The polarity of water?
The deflection of a stream of water by an electric charge is often cited as a demonstration of the polarity of water molecules. The idea has even found its way into science text books.
What’s wrong with the explanation?
Water molecules are polar; this is true. However it is also true that they electrically neutral and that they are very small. If a negatively charged rod is held 10 cm away from a water molecule then the attractive force on the hydrogen side and the repulsive force on the oxygen side are, for all practical purposes, equal and opposite.
Here are some simple demonstrations that clearly show that the ‘polarity argument’ is unsatisfactory, the first being the most obvious.
No deflection occurs if the water becomes a stream of separate drops, unless the charged rod is sufficiently close to the point where the stream becomes discontinuous.
(This refutes the polarity argument.)
Get a 500 ml plastic drinks bottle. Using an awl or nail make a hole (about 1 mm in diameter) in the side of the bottle a few centimetres from the bottom. Place the bottle on a large insulated block (e.g. styrofoam container) near a sink. Fill the bottle with water and arrange it so that a stream of water flows into the sink. If a charged rod is brought near the stream it will not show a continuous deflection. (It may show a slight deflection initially but it will not last.)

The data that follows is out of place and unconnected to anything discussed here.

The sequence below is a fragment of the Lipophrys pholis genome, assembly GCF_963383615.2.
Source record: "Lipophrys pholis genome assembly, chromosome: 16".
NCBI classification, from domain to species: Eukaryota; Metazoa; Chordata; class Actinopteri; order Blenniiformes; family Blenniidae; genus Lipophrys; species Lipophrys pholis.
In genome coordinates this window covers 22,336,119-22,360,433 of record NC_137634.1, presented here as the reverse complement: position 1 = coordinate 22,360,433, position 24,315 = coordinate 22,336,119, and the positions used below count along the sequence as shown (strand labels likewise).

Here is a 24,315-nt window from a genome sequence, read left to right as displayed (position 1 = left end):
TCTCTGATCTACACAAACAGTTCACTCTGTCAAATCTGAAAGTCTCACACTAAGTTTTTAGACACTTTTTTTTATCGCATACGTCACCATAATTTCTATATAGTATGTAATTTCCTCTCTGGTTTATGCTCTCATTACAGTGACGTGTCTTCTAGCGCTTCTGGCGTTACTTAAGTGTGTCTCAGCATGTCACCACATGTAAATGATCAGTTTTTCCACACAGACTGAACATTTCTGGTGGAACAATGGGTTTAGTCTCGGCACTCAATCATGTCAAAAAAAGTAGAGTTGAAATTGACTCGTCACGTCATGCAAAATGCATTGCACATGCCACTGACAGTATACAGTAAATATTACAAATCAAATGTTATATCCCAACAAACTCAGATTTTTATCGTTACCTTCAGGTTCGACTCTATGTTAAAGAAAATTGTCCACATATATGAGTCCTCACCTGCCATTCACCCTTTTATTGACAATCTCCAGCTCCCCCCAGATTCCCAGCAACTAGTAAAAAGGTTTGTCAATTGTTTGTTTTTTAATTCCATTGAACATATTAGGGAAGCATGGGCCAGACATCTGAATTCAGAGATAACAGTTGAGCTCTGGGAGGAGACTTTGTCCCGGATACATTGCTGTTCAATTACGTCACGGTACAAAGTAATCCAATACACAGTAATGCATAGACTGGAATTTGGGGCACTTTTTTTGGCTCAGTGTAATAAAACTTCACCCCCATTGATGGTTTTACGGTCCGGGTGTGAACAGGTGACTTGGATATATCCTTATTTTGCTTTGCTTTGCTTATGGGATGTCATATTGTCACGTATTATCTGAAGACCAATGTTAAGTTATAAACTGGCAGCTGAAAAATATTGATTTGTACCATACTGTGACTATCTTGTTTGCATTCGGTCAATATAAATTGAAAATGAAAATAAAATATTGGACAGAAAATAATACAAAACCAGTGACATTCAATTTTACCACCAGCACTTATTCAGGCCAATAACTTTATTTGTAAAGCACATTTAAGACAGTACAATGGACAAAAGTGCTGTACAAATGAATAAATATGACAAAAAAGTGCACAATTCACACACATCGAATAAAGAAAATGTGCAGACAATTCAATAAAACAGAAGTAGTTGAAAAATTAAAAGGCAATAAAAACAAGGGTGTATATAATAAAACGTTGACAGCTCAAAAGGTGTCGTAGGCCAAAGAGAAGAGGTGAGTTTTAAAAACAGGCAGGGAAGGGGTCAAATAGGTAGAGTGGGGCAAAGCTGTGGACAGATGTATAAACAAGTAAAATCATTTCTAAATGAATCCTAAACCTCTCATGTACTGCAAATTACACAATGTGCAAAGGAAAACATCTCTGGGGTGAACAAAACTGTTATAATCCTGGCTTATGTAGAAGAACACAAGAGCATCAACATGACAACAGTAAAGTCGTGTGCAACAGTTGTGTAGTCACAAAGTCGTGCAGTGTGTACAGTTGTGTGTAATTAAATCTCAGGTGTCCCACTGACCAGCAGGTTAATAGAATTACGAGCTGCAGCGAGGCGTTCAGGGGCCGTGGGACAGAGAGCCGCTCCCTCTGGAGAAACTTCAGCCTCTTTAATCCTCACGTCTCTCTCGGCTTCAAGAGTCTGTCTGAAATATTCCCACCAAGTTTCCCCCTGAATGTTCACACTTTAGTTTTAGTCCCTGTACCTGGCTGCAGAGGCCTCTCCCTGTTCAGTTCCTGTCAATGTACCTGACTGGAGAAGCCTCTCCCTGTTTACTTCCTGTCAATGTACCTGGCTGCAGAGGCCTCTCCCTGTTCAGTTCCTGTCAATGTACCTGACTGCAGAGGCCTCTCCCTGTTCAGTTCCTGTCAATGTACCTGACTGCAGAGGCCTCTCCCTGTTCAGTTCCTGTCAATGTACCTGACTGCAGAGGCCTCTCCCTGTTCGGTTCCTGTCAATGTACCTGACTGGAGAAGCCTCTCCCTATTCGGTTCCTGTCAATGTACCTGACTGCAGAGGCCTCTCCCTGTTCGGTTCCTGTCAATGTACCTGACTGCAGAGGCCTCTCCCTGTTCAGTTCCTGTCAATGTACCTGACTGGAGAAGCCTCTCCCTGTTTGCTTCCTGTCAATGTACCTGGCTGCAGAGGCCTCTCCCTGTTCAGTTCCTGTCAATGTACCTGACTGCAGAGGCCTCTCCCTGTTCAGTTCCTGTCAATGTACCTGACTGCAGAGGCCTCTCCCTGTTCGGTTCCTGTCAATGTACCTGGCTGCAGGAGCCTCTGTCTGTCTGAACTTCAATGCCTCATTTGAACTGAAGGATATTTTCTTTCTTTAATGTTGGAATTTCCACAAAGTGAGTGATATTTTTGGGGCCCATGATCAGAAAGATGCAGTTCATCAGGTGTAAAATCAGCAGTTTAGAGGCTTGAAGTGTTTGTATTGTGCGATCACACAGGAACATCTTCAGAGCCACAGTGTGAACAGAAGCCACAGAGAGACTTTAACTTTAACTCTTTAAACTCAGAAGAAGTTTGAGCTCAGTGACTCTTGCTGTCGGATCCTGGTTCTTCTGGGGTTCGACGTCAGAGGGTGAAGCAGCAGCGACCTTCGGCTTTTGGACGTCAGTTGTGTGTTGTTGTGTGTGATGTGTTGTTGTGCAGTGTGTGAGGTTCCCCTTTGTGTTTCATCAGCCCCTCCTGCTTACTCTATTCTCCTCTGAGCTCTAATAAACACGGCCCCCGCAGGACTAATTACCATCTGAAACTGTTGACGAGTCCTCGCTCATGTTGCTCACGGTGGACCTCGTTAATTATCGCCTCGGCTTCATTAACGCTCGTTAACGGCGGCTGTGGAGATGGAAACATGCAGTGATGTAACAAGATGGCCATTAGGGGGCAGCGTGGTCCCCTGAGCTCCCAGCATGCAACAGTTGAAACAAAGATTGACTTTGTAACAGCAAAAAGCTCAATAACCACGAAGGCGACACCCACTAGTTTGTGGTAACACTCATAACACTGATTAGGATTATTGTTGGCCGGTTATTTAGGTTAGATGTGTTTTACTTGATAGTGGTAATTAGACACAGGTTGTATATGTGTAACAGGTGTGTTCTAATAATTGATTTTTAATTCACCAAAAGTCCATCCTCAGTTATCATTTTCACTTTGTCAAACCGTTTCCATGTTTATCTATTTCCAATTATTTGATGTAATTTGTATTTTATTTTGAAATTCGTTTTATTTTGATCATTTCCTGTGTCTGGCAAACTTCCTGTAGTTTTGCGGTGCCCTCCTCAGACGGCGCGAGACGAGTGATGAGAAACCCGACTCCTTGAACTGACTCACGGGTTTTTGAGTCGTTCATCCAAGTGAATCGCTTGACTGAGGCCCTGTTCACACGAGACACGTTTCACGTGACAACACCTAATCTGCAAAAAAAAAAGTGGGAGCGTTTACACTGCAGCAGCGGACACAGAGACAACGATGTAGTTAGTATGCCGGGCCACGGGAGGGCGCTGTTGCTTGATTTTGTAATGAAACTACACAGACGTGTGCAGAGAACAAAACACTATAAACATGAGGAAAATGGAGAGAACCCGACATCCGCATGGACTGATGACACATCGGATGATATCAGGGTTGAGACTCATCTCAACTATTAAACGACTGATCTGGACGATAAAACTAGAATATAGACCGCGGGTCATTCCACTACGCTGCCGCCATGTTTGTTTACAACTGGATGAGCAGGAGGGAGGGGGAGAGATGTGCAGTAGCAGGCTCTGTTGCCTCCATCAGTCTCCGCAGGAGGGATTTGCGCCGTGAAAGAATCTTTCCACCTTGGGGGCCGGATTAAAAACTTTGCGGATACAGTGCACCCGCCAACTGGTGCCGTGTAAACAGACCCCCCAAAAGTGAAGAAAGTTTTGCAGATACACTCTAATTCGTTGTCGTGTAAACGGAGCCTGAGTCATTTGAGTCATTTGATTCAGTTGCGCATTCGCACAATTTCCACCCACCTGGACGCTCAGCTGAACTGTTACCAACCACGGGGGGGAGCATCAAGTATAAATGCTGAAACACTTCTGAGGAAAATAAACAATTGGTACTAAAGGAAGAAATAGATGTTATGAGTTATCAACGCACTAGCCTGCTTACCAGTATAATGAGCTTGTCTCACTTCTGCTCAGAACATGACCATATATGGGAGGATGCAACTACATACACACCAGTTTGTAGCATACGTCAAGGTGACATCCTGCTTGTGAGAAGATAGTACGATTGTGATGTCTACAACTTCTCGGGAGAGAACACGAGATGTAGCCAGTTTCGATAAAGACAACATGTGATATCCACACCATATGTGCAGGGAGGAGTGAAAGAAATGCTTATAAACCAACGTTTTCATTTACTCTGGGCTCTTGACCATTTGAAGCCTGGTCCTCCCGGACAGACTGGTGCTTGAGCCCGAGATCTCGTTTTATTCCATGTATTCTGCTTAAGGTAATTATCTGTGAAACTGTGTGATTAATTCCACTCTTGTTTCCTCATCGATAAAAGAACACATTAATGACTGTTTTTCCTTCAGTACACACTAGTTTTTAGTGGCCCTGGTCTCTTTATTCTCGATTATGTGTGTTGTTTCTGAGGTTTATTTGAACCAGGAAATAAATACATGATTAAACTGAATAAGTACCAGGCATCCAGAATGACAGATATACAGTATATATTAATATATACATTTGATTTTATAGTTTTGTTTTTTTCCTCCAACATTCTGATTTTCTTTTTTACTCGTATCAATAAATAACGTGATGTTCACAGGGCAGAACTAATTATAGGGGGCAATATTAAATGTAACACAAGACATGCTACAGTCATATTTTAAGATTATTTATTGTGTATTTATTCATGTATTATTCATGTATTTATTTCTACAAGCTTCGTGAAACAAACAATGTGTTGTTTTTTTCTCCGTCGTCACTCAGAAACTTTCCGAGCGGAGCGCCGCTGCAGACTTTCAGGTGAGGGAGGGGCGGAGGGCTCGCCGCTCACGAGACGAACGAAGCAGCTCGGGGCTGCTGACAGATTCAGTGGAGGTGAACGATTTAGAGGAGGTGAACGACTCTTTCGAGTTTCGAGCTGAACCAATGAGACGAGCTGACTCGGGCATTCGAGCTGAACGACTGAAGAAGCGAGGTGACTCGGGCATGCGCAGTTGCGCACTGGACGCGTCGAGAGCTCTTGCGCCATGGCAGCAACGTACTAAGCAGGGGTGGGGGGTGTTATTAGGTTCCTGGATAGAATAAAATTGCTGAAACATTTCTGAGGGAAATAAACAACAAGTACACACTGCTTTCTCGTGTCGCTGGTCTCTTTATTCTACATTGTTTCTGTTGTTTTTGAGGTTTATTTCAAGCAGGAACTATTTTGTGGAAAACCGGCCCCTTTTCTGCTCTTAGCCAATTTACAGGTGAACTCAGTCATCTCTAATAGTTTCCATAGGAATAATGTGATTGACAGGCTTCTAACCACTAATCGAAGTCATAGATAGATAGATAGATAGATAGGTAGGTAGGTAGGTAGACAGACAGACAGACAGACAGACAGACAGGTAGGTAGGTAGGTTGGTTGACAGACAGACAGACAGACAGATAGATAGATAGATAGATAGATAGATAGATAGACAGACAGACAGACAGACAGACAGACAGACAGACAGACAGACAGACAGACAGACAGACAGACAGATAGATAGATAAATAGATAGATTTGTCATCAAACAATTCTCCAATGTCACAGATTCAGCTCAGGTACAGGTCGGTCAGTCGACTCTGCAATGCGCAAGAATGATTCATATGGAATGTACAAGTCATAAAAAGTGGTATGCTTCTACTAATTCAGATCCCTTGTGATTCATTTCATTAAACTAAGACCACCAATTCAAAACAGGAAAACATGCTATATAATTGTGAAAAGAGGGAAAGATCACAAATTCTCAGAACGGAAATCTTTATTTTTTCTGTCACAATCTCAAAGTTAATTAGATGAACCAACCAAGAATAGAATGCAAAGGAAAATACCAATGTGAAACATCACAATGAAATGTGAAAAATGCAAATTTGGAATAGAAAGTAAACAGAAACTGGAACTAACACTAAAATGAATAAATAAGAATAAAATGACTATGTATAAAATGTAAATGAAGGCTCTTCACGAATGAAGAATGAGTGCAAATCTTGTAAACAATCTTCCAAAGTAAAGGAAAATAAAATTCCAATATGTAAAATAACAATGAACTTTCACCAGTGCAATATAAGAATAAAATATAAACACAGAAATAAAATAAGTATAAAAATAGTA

Clamp a salt cellar on a retort stand so that the salt can flow out. Bring a charged rod near the salt stream. It does not deflect. (The charge separation in NaCl is greater than that of water; so are the charges. NaCl is about five times more polar than water but it is not deflected.)
(Don’t try this one.) A continuous stream of mercury would be deflected by a charged rod even though mercury atoms are not polar.
A stream of iron filings is not deflected by a charged rod.
These results cannot be explained by the polarity argument.
The right answer
The right answer is perfectly simple. Continuous conductors may be deflected by an electric charge. Water is a conductor and so if, for example, a negatively charged rod is brought near an unbroken stream of water coming from a tap then a positive charge can be induced on the part of the stream near the charged rod. The force of attraction between the two will deflect the stream. This cannot happen if the stream is broken into separate drops.